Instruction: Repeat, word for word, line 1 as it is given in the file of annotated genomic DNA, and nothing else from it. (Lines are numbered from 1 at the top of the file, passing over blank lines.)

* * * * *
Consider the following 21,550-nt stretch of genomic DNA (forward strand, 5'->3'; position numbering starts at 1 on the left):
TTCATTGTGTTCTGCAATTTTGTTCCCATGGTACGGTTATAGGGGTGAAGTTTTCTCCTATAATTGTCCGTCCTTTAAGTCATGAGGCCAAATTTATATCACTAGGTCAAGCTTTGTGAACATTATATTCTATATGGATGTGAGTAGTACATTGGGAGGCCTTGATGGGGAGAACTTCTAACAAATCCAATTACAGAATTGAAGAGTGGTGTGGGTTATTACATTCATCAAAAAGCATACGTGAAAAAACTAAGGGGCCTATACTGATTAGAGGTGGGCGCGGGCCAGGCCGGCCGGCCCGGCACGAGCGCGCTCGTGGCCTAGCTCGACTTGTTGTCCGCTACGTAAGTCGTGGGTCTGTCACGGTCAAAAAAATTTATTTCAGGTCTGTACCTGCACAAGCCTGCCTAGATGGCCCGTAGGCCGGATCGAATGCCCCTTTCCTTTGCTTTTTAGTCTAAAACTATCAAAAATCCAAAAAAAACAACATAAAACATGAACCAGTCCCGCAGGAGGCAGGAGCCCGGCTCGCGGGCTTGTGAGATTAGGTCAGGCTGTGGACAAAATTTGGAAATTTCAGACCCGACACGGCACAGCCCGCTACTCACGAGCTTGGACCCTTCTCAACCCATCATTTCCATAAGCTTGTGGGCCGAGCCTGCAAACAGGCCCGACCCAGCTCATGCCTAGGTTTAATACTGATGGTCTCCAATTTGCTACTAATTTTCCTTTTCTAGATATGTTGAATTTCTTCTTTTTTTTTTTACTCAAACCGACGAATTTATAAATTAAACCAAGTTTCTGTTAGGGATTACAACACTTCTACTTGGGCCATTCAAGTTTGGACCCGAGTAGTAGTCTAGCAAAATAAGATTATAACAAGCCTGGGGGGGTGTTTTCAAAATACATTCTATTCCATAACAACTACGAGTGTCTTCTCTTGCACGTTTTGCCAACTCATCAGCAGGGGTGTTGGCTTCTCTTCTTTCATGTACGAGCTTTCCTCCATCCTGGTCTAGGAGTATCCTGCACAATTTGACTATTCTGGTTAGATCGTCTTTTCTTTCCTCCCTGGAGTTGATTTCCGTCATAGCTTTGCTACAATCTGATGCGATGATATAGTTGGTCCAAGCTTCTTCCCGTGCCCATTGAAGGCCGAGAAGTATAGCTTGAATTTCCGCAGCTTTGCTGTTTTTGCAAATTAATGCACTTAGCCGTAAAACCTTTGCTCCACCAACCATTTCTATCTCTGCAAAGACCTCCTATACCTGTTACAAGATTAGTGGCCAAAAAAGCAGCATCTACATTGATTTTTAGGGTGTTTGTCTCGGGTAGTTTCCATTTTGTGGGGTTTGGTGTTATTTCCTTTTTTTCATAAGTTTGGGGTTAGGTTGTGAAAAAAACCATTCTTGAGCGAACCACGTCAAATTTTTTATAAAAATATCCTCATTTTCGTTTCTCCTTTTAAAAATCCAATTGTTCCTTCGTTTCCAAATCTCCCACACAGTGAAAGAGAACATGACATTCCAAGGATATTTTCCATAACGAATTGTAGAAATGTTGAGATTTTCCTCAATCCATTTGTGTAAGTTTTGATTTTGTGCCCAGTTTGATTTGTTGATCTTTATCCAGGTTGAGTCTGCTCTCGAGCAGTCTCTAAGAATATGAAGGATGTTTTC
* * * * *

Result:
Consider the following 21,550-nt stretch of genomic DNA (forward strand, 5'->3'; position numbering starts at 1 on the left):